Actually, the feedrate, rpm and # of flutes are dependent on the chip load.Is the chip load only dependant on the feedrate, RPM, and number of cutting surfaces (flutes)?
The tool manufacturer should tell you what the recommended chip load should be. You then adjust rpm and feedrate to obtain that chip load. Be aware that it can be difficult to obtain a proper chip load on a homebuilt machine, especially with larger tools, as proper chiploads can require large cutting forces and high spindle power. Taking shallower cuts can alleviate these issues, but cause more wear on the tip of the tool.
As bit diameter increases, so does chip load. But it's not proportional. Chip load increases gradually as diameter increases.
No.The formula does not take into account the bit size? The reason I ask is that I know intuitively that with smaller bits, I should increase the RPM. But in theory, should I increase the RPM so that the outer edge of the bit matches that of a larger bit that I know I cut successfully with?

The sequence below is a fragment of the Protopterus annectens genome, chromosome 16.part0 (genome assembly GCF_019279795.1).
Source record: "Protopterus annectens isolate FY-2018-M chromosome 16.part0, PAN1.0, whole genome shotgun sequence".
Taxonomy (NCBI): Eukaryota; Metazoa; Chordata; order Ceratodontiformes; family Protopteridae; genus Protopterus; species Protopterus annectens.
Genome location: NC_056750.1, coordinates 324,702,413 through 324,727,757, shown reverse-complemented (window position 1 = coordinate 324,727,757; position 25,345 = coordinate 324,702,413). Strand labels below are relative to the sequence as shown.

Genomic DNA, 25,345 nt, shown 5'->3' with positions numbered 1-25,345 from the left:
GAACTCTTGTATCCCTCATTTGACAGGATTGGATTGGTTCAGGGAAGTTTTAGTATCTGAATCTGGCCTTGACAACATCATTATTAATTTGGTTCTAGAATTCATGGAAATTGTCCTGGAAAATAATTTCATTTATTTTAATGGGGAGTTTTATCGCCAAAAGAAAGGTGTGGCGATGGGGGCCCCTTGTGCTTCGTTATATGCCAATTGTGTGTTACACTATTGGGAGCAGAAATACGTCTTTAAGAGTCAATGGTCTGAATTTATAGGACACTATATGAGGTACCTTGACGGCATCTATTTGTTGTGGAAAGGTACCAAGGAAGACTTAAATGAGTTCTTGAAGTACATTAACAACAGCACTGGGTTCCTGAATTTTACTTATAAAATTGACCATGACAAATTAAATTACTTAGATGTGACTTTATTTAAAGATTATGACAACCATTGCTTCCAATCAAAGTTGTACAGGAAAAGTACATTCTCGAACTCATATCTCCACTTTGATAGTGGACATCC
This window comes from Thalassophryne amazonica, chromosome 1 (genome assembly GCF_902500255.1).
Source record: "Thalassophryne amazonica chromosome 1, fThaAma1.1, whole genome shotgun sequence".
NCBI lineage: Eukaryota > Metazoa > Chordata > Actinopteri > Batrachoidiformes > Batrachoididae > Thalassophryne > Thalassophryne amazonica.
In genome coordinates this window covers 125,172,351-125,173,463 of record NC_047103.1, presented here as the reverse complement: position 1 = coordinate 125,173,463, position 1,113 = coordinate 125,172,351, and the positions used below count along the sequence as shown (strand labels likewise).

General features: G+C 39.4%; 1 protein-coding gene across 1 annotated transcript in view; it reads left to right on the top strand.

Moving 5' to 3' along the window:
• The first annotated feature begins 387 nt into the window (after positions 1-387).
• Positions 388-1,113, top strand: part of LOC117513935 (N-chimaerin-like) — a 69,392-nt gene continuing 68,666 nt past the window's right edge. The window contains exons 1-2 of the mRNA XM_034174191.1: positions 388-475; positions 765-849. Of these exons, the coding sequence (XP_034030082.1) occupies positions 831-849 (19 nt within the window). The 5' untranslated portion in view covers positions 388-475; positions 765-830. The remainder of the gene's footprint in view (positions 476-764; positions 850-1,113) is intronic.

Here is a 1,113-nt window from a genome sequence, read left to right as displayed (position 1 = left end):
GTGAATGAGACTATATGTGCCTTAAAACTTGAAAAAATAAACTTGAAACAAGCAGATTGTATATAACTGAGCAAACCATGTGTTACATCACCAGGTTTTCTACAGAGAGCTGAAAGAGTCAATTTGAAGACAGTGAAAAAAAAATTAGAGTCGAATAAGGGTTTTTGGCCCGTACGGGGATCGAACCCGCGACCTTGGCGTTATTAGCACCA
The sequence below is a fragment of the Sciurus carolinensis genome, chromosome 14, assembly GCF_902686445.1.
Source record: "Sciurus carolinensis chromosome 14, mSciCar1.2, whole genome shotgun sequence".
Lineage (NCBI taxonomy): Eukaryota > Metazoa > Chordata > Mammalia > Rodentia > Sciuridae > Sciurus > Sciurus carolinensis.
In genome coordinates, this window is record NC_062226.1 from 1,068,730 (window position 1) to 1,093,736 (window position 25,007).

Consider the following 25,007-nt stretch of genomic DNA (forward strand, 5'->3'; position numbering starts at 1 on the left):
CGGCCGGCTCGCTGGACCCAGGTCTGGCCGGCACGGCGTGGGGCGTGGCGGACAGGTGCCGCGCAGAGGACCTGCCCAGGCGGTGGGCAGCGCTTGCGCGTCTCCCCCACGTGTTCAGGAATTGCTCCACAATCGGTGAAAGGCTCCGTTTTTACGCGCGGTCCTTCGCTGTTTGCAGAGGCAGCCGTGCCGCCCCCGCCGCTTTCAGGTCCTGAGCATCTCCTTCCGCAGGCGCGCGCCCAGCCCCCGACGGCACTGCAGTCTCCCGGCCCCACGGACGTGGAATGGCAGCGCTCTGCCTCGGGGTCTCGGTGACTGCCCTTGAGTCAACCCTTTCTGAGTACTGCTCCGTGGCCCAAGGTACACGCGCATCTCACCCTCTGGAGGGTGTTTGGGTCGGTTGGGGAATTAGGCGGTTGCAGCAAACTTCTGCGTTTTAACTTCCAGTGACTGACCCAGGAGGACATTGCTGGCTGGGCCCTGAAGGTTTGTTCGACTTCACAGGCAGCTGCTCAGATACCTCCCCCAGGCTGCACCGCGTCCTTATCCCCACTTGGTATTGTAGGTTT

The chipload for a 1/8" tool is similar to that of a 1/4" tool, so if you double the rpm, you need to double the feedrate. You don't keep increasing feedrate as bits get smaller. It's usually the opposite. The larger the tool, the faster you can go, because the larger tools are stronger.For example, I'm using a 1/4" spiral-o-flute upcut bit, at about 15K RPM, and 40-45ipm, at .080 depth. Does this mean that I should run a similar 1/8" bit at 30K RPM and keep the feedrate constant, or keep the same RPM, and lower the feedrate by half? Is it directly proportional, as the formula suggests, or am I missing something?
Not sure with aluminum, but with wood, you should use the lowest rpm that gives an acceptable surface finish. The higher the rpm's, the more heat that is generated. Heat is the enemy of tooling. So lower rpm's generally are better.
As you decrease rpm, though, at some point, the finish quality will deteriorate.
Bottom line, is to follow the manufacturers chip load whenever possible. It's OK to use your gut feeling for rpm, but the feedrate needs to be correct for whatever rpm you choose, to achieve the recommended chip load.